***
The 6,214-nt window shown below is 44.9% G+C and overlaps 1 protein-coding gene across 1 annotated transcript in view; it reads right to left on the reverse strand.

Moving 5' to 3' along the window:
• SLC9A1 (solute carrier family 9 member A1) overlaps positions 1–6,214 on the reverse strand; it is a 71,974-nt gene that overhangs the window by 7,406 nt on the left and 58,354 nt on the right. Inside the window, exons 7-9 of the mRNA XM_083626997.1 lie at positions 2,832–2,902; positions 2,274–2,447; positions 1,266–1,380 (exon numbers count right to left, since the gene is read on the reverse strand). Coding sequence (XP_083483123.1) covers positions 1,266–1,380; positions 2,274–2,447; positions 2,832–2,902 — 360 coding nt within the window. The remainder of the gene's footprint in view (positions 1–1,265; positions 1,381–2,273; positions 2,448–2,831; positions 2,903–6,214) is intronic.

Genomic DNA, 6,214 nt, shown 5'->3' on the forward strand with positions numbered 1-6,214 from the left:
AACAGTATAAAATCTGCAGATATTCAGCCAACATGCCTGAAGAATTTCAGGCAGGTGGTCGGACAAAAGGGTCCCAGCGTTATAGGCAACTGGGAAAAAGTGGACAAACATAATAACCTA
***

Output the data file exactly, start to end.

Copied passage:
The 6,214-nt window shown below is 44.9% G+C and overlaps 1 protein-coding gene across 1 annotated transcript in view; it reads right to left on the reverse strand.

Moving 5' to 3' along the window:
• SLC9A1 (solute carrier family 9 member A1) overlaps positions 1–6,214 on the reverse strand; it is a 71,974-nt gene that overhangs the window by 7,406 nt on the left and 58,354 nt on the right. Inside the window, exons 7-9 of the mRNA XM_083626997.1 lie at positions 2,832–2,902; positions 2,274–2,447; positions 1,266–1,380 (exon numbers count right to left, since the gene is read on the reverse strand). Coding sequence (XP_083483123.1) covers positions 1,266–1,380; positions 2,274–2,447; positions 2,832–2,902 — 360 coding nt within the window. The remainder of the gene's footprint in view (positions 1–1,265; positions 1,381–2,273; positions 2,448–2,831; positions 2,903–6,214) is intronic.

Genomic DNA, 6,214 nt, shown 5'->3' on the forward strand with positions numbered 1-6,214 from the left:
AACAGTATAAAATCTGCAGATATTCAGCCAACATGCCTGAAGAATTTCAGGCAGGTGGTCGGACAAAAGGGTCCCAGCGTTATAGGCAACTGGGAAAAAGTGGACAAACATAATAACCTA